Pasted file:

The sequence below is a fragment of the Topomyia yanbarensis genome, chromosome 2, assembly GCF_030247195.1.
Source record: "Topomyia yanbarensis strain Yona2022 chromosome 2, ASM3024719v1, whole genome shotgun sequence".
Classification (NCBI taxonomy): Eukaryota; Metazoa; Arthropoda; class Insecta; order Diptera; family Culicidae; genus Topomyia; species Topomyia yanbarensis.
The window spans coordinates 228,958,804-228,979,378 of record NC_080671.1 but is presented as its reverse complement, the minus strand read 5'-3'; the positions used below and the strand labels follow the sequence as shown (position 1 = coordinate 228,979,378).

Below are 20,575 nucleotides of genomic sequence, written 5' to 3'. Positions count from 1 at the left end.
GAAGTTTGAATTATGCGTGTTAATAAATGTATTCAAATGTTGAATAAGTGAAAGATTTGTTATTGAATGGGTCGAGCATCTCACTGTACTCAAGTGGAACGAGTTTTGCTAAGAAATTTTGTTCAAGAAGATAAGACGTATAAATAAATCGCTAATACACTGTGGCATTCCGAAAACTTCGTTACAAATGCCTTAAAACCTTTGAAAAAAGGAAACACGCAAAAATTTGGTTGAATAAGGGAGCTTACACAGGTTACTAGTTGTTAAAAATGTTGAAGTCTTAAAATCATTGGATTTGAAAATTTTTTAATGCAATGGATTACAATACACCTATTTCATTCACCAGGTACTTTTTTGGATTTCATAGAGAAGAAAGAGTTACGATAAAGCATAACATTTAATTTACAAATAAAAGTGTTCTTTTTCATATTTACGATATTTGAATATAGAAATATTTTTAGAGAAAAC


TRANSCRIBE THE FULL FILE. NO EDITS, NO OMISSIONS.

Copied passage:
The sequence below is a fragment of the Topomyia yanbarensis genome, chromosome 2, assembly GCF_030247195.1.
Source record: "Topomyia yanbarensis strain Yona2022 chromosome 2, ASM3024719v1, whole genome shotgun sequence".
Classification (NCBI taxonomy): Eukaryota; Metazoa; Arthropoda; class Insecta; order Diptera; family Culicidae; genus Topomyia; species Topomyia yanbarensis.
The window spans coordinates 228,958,804-228,979,378 of record NC_080671.1 but is presented as its reverse complement, the minus strand read 5'-3'; the positions used below and the strand labels follow the sequence as shown (position 1 = coordinate 228,979,378).

Below are 20,575 nucleotides of genomic sequence, written 5' to 3'. Positions count from 1 at the left end.
GAAGTTTGAATTATGCGTGTTAATAAATGTATTCAAATGTTGAATAAGTGAAAGATTTGTTATTGAATGGGTCGAGCATCTCACTGTACTCAAGTGGAACGAGTTTTGCTAAGAAATTTTGTTCAAGAAGATAAGACGTATAAATAAATCGCTAATACACTGTGGCATTCCGAAAACTTCGTTACAAATGCCTTAAAACCTTTGAAAAAAGGAAACACGCAAAAATTTGGTTGAATAAGGGAGCTTACACAGGTTACTAGTTGTTAAAAATGTTGAAGTCTTAAAATCATTGGATTTGAAAATTTTTTAATGCAATGGATTACAATACACCTATTTCATTCACCAGGTACTTTTTTGGATTTCATAGAGAAGAAAGAGTTACGATAAAGCATAACATTTAATTTACAAATAAAAGTGTTCTTTTTCATATTTACGATATTTGAATATAGAAATATTTTTAGAGAAAAC